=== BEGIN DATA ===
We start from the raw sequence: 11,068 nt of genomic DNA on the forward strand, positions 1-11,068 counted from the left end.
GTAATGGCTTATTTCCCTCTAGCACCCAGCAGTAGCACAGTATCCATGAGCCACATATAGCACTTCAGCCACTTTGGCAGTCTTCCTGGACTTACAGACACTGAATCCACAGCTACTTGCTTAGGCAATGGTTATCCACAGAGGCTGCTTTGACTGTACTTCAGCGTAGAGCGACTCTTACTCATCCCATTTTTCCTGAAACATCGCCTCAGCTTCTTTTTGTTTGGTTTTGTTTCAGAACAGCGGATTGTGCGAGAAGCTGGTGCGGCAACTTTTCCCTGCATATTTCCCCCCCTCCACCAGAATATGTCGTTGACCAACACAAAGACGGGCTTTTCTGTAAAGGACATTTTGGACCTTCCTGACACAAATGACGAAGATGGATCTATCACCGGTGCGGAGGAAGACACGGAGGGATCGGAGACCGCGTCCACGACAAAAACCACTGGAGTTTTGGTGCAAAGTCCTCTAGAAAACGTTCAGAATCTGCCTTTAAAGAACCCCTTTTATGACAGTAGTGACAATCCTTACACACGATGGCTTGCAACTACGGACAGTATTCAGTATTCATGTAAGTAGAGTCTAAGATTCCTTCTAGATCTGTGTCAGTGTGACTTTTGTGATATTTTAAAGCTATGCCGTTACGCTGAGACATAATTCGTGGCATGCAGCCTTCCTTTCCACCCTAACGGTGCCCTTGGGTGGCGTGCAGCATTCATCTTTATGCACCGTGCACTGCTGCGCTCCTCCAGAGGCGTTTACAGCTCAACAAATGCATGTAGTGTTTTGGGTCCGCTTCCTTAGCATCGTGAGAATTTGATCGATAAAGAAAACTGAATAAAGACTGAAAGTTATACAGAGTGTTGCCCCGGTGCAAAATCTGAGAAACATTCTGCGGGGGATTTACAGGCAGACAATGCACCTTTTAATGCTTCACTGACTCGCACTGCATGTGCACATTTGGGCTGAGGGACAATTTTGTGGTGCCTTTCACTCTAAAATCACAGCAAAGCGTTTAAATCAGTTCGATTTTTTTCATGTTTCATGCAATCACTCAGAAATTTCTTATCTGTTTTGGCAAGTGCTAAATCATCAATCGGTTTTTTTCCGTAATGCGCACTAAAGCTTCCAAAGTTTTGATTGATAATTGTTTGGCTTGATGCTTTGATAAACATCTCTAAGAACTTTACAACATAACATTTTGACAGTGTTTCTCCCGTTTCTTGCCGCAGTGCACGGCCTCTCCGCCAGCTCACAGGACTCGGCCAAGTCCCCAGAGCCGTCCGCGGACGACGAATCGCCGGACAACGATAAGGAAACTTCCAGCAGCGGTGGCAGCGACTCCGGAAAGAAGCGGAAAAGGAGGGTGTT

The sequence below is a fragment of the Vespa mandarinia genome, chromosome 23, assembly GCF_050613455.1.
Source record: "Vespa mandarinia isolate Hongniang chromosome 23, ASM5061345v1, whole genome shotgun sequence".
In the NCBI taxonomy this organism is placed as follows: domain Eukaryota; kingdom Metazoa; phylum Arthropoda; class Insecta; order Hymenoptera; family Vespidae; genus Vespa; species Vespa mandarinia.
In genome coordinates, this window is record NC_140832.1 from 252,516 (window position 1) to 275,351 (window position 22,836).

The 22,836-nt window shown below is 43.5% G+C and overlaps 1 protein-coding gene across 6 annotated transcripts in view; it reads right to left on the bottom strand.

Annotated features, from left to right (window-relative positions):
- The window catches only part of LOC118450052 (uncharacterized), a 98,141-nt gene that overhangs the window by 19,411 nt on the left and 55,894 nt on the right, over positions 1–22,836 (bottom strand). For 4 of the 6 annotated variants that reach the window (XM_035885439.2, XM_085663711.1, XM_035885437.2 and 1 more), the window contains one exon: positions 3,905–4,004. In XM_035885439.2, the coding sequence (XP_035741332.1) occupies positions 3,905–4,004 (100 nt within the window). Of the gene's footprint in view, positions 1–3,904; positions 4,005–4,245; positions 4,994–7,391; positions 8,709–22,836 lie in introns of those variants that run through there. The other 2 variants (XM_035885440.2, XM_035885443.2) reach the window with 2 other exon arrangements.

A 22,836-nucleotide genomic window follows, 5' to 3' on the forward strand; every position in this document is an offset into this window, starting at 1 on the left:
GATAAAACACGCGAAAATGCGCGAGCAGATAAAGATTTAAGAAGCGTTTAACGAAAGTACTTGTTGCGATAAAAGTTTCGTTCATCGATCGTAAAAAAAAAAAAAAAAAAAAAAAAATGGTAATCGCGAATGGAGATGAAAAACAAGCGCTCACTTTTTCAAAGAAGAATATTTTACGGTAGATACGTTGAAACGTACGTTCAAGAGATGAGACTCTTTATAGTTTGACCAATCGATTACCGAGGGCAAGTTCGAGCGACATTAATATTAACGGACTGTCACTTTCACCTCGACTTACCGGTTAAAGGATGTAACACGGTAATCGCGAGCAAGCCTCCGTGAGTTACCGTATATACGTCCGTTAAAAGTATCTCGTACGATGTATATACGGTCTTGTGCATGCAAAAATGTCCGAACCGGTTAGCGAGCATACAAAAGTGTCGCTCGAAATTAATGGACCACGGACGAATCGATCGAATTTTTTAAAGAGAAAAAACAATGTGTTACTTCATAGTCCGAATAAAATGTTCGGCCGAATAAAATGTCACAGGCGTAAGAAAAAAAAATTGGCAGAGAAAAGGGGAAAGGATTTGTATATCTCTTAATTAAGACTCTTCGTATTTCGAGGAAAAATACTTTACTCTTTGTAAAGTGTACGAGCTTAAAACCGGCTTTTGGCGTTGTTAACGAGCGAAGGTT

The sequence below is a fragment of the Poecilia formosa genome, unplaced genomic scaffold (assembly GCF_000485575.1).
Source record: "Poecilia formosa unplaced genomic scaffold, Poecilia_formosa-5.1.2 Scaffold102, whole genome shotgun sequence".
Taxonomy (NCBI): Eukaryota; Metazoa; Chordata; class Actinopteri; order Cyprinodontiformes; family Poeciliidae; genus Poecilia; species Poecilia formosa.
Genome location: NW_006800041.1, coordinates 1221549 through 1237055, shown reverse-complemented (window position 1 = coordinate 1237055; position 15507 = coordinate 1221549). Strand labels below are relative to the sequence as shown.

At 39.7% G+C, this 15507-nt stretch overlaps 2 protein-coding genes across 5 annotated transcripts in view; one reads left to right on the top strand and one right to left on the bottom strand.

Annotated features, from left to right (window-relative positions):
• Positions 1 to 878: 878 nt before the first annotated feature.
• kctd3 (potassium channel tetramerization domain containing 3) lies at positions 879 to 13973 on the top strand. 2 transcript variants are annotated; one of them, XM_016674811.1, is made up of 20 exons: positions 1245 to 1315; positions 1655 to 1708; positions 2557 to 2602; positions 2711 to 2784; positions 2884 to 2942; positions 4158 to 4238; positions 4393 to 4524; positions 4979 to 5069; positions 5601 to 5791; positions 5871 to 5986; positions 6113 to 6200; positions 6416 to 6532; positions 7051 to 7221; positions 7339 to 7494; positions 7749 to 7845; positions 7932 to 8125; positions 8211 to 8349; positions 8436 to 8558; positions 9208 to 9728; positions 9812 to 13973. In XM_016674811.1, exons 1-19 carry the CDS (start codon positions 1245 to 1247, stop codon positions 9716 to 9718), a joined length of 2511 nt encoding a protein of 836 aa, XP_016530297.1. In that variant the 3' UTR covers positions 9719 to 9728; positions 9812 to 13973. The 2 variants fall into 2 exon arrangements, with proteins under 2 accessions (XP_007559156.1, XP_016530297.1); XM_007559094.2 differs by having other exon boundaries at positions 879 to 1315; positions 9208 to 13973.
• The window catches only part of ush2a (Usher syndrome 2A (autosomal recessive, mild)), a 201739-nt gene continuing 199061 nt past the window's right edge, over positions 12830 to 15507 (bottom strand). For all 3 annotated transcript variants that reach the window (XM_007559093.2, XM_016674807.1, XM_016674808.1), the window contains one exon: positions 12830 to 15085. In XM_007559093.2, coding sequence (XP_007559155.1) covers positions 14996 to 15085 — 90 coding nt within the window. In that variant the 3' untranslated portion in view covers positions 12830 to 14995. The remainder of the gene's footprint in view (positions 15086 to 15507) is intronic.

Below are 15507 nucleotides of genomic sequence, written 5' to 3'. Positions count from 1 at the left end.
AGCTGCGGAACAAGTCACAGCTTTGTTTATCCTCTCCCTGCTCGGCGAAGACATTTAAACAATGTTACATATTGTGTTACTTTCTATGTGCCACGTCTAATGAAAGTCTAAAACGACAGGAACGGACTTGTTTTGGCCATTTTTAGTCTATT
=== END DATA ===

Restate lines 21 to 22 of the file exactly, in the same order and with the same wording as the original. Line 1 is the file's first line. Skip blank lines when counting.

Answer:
Below are 15507 nucleotides of genomic sequence, written 5' to 3'. Positions count from 1 at the left end.
AGCTGCGGAACAAGTCACAGCTTTGTTTATCCTCTCCCTGCTCGGCGAAGACATTTAAACAATGTTACATATTGTGTTACTTTCTATGTGCCACGTCTAATGAAAGTCTAAAACGACAGGAACGGACTTGTTTTGGCCATTTTTAGTCTATT